Heroic Scaling of Mount Hillary

On Thursday November 18th two dozen RTAI members set out to climb Mount Hillary, Co. Cork. The name Mount Hillary with echoes of Everest captured me, and in the thin air led my imagination somewhat astray….

…. At first light our excellent organiser left sea-level (Blackrock) and headed for Base-Camp 1 at the “Wild Goose” near Mallow. There the final acts of planning were put in place during the socially distanced coffee. About 10.30 word came from Base Camp 2 at the foot of the mountain that a window in the drizzle would allow a lightening advance on the summit. As the local Sherpa-bearers were on a “leath-lá”, we would have to carry our own baggage. Undaunted under experienced leaders, Máiréad & Nora, the assault began. A firm early pace blew away any cobwebs as we waxed upwards. Just below the cloud line we donned crampons for extra grip!! The nimble feet of Helen’s line-dancers were a bonus as the going got trickier. At last on the summit, knowing that water would not boil at such an altitude, cold grub renewed us. I was impressed by the climber who came armed with high-energy biscuits (chocolate Gold Grain!!!)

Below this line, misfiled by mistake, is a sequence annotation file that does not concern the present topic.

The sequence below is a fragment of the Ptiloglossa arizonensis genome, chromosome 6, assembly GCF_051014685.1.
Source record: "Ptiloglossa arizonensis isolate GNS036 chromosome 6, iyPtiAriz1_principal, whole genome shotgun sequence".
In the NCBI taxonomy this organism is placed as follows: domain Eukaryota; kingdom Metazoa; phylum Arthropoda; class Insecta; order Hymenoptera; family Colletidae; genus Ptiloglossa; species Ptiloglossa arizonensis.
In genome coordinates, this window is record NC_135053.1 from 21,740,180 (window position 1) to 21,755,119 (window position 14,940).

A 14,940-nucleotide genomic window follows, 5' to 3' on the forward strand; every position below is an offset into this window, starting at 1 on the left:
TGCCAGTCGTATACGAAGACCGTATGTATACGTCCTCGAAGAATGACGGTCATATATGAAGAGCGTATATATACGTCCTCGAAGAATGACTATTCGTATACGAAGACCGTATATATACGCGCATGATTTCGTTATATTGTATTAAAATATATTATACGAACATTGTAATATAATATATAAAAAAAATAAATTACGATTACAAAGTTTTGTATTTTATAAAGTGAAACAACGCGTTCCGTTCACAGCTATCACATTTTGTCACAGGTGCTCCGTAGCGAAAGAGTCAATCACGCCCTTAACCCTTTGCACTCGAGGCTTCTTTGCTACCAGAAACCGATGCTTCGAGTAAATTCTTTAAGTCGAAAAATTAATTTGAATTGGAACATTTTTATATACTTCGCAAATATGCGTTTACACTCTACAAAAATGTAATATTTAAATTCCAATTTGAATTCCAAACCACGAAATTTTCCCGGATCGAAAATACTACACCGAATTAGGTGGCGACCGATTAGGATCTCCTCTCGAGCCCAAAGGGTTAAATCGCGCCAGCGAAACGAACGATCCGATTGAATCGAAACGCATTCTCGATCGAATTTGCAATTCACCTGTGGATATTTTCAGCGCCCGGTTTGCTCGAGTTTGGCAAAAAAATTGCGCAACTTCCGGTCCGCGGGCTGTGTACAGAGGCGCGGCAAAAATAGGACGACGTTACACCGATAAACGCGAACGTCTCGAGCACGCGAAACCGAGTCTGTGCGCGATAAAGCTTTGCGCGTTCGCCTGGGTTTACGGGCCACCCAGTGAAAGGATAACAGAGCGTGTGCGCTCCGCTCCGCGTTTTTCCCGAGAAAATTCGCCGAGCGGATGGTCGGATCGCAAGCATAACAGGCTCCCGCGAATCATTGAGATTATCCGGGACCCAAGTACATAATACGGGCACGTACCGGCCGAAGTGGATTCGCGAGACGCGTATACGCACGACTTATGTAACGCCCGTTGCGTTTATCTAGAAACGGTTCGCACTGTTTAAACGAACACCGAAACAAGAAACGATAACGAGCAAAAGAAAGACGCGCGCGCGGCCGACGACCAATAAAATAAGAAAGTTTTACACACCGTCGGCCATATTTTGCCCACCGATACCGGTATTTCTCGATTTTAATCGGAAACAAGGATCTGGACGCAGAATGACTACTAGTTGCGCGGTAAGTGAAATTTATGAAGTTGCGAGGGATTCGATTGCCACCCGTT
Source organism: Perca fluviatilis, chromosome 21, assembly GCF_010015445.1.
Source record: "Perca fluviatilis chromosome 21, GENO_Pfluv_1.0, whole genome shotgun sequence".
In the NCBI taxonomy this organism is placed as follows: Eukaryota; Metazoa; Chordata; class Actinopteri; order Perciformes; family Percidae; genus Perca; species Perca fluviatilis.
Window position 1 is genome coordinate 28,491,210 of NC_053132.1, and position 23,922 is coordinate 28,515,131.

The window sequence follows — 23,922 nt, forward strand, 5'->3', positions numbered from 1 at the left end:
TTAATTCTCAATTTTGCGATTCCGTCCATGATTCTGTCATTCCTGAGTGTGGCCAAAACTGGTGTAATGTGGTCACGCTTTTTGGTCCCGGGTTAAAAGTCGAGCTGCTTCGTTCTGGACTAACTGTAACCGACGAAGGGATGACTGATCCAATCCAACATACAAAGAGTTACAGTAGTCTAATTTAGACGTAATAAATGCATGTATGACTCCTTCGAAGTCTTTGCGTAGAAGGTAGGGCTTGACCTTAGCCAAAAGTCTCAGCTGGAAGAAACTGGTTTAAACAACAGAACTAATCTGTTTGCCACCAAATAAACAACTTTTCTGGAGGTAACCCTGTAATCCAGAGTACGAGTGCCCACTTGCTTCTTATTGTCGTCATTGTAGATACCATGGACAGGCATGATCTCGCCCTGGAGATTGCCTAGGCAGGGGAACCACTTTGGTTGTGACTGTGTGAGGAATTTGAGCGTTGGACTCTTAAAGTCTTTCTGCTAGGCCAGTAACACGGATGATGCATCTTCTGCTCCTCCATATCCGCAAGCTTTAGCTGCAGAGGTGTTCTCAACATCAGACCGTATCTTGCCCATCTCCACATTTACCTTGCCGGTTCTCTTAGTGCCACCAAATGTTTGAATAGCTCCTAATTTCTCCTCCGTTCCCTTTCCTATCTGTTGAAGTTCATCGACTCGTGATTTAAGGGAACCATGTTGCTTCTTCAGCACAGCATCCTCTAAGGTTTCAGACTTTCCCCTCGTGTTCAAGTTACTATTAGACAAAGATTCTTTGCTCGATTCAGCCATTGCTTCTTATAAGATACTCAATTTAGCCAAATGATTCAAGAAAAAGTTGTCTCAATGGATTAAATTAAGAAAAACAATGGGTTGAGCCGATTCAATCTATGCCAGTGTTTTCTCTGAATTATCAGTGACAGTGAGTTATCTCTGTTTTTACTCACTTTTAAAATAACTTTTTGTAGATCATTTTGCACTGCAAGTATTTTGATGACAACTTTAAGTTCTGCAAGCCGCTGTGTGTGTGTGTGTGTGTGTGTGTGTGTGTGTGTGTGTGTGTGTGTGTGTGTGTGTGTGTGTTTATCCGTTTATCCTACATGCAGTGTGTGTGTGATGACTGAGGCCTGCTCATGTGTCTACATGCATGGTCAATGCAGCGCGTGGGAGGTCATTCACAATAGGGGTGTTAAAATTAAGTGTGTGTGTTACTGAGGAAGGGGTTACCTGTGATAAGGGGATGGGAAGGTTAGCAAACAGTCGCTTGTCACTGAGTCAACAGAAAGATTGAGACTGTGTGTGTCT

The tricky descent followed. I was of a group that spotted that rare Himalayan beast, a yeti, on the way down. Why some folk insisted it was a frog I’ll never know!

Ar an lámh eile de Mount Hillary is but a “lag iarracht” translation of Mullach Alláire which is understood to mean “Summit of partial deafness or echo”.

Being on the deaf spectrum myself, my Himalayan “flight of fancy” will hopefully be indulged, as the climbers reflect on a happy adventure in the long shadow of COVID-19

Seán Ó Callanáin